The actual numbers and sources for this and the following graph can be found at this link. The blue line shows the yearly change in the annual real GDP and the yellow and red lines show the 5-year and 10-year annualized changes, respectively. The following graph shows the change in the quarterly real GDP figures since 1960:

As before, the blue, yellow, and red lines show the 1-year, 5-year, and 10-year annualized changes in the quarterly real GDP. As can be seen, the 1-year change is the most volatile, the 5-year annualized change is less so, and the 10-year annualized change is even less so. In fact, the graph shows that the 10-year annualized change was relatively stable from 1974 to 2008, remaining between 2 and 4 percent for that entire period. Much of that apparent stability was due to the fact that 10 years just happens to be close to the length of several of the past business cycles. Recall that the three recessions prior to 2008 were in 2001, 1990-91, and 1980-82. That pattern was broken by the deep recession of 2008-09.

In fact, it is instructive to look at GDP growth over entire business cycles. The following table shows real GDP growth over all business cycles (taken from trough to trough) since 1949 as determined by the National Bureau of Economic Research:

                            REAL GDP GROWTH BY BUSINESS CYCLE

                GDP       GDP    Last Quarter          Entire Cycle
           (billion  (billion  ---------------- --------------------------
            current   chained  Percent  Annual-     # of  Percent  Annual-  Prior
Year  Qtr  dollars)   2005 $)   Change     ized Quarters   Change     ized  Trough   Trough
----  ---  --------  --------  -------  -------  -------  -------  -------  ------  -------
1949    4     265.2    1838.7     -0.9     -3.7
1954    2     376.0    2306.4      0.1      0.5       18     25.4     5.17  1949q4   1954q2
1958    2     458.0    2534.5      0.6      2.5       16      9.9     2.39  1954q2   1958q2
1961    1     528.0    2816.9      0.6      2.4       11     11.1     3.92  1958q2   1961q1
1970    4    1052.7    4253.0     -1.1     -4.2       39     51.0     4.32  1961q1   1970q4
1975    1    1569.4    4791.2     -1.2     -4.8       17     12.7     2.84  1970q4   1975q1
1980    3    2785.2    5771.7     -0.2     -0.7       22     20.5     3.44  1975q1   1980q3
1982    4    3312.5    5866.0      0.1      0.3        9      1.6     0.72  1980q3   1982q4
1991    1    5880.2    7943.4     -0.5     -1.9       33     35.4     3.74  1982q4   1991q1
2001    4   10373.1   11370.0      0.3      1.4       43     43.1     3.39  1991q1   2001q4
2009    2   13885.4   12701.0     -0.1     -0.3       30     11.7     1.49  2001q4   2009q2
2012    4   15829.0   13647.6      0.0     -0.1       14      7.5     2.08  2009q2   2012q4*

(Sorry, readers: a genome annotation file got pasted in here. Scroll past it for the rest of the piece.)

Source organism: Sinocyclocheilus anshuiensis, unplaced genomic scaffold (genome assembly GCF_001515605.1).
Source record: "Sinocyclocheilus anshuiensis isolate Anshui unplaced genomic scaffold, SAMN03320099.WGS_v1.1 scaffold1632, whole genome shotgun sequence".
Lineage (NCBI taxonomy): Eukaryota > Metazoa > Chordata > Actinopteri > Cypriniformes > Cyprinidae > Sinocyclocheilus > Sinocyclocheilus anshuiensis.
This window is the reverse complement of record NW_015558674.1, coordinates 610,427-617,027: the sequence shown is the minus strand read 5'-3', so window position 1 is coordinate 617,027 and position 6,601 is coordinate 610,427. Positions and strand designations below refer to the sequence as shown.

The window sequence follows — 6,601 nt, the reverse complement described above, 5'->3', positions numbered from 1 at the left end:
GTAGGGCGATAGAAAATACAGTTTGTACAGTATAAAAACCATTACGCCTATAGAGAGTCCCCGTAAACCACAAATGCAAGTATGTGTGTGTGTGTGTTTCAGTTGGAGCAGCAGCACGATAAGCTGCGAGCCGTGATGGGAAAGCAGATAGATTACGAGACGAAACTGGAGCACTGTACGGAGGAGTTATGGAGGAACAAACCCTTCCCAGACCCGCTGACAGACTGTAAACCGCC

* 2012, quarter 4 has not been identified as a trough. It is just the most recent quarter.
Some of the business cycles are arguably too short to provide meaningful data. The following table combines the shorter business cycles to remedy this:
                REAL GDP GROWTH BY BUSINESS CYCLE (shorter cycles combined)

                GDP       GDP    Last Quarter          Entire Cycle
           (billion  (billion  ---------------- --------------------------
            current   chained  Percent  Annual-     # of  Percent  Annual-  Prior
Year  Qtr  dollars)   2005 $)   Change     ized Quarters   Change     ized  Trough   Trough
----  ---  --------  --------  -------  -------  -------  -------  -------  ------  -------
1949    4     265.2    1838.7     -0.9     -3.7
1961    1     528.0    2816.9      0.6      2.4       45     53.2     3.86  1949q4   1961q1
1970    4    1052.7    4253.0     -1.1     -4.2       39     51.0     4.32  1961q1   1970q4
1980    3    2785.2    5771.7     -0.2     -0.7       39     35.7     3.18  1970q4   1980q3
1991    1    5880.2    7943.4     -0.5     -1.9       42     37.6     3.09  1980q3   1991q1
2001    4   10373.1   11370.0      0.3      1.4       43     43.1     3.39  1991q1   2001q4
2009    2   13885.4   12701.0     -0.1     -0.3       30     11.7     1.49  2001q4   2009q2
2012    4   15829.0   13647.6      0.0     -0.1       14      7.5     2.08  2009q2   2012q4*

* 2012, quarter 4 has not been identified as a trough. It is just the most recent quarter.
As can be seen, the table now contains 5 groups from 1949 to 2001, each containing one or more full business cycles and being about 10 or 11 years in length. This is followed by the span from 2001 to 2009 which contains one full business cycle and is 7 and a half years in length. The final span from 2009 to present is not a full cycle since no ending trough has occurred. Still, the annualized growth in real GDP for these groups agree pretty much with the 10-year change seen in the graphs above. Real GDP growth from 1949 to 1970 was around 4 percent and was generally slightly above 3 percent from 1970 to 2001.

In the business cycle from 2001 to 2009, however, real GDP growth dropped to about 1.5 percent, less than half of its 1970 to 2001 rate. In the 3 and a half years since then, it's improved only slightly to about 2 percent. Since GDP growth tends to be better at the beginning of a business cycle, this will likely drop somewhat over the remainder of the cycle.